Capturing the Upper Colorado River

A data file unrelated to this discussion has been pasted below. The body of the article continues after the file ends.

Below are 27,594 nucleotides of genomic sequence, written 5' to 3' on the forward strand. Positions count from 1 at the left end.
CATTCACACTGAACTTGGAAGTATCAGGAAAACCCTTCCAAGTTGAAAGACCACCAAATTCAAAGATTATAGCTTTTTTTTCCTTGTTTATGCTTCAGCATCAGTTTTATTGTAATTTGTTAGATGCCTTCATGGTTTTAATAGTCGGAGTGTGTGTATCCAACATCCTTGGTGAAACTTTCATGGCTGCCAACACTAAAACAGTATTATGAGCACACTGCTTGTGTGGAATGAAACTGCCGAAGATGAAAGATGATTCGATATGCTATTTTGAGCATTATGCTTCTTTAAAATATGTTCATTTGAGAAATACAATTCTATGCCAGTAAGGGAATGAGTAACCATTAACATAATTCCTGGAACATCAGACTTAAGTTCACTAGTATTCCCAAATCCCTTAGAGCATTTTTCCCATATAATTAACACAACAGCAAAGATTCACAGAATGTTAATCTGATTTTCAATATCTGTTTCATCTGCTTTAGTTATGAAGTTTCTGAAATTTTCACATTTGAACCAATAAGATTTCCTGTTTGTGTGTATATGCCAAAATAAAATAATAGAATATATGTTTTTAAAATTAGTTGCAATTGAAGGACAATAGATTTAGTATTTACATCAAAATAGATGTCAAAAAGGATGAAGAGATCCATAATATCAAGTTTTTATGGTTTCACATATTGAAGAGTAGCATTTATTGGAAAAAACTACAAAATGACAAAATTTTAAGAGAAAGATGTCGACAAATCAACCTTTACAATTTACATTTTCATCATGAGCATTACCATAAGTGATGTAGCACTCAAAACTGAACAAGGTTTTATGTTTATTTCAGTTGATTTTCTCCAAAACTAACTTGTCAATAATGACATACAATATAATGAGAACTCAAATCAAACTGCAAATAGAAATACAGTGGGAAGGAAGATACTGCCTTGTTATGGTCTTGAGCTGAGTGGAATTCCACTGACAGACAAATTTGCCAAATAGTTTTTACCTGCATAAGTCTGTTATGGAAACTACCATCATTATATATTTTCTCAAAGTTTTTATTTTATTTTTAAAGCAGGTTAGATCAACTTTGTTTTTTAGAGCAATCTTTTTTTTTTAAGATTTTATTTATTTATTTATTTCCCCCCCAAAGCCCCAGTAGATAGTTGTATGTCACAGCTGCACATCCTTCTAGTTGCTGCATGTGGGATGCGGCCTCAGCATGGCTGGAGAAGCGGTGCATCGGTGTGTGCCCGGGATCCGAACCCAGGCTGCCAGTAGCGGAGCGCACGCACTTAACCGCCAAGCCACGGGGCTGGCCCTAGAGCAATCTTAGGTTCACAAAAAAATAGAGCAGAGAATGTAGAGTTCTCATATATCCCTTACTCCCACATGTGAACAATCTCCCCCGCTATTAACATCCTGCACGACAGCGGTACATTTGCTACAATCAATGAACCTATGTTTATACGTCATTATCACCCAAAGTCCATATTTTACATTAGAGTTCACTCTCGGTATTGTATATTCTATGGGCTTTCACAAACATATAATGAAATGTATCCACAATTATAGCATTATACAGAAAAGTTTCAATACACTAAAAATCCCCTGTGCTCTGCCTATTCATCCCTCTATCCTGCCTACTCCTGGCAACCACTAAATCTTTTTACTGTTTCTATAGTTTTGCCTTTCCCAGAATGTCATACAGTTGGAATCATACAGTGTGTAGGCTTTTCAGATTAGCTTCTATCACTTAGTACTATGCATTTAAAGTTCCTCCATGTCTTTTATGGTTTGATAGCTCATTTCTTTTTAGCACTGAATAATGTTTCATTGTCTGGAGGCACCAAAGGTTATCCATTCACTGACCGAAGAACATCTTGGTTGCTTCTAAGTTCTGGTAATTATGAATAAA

About 16 million years ago, the basin-and-range country of far western Arizona formed, causing drainage to increase from the rising plateaus in the Grand Canyon region. The increasing drainage filled the basins between the mountains, creating lakes that eventually overflowed, breaching the rim of the basin, and creating a lake in the next lower basin. A succession of these events created the modern course of the Colorado River along the borders of Arizona, Nevada, and California, downstream from the Grand Canyon. The increasing runoff also caused the ancestral lower Colorado River to erode headward to the east, ultimately capturing the drainages of older canyons. The portion of the Grand Canyon between Parashant Canyon and Peach Spring Wash has been dated at 70 million years, much older than the far western or eastern portions of the Canyon. This section appears to have been part of an ancient canyon system that drained to the north, into Utah. When the lower Colorado River captured this canyon, it reversed the flow and added its run off to its own. This process was probably repeated many times, and eventually, the headward-eroding lower Colorado River captured the ancestral upper Colorado River and the Little Colorado in the vicinity of the present confluence of the Little Colorado and Colorado rivers.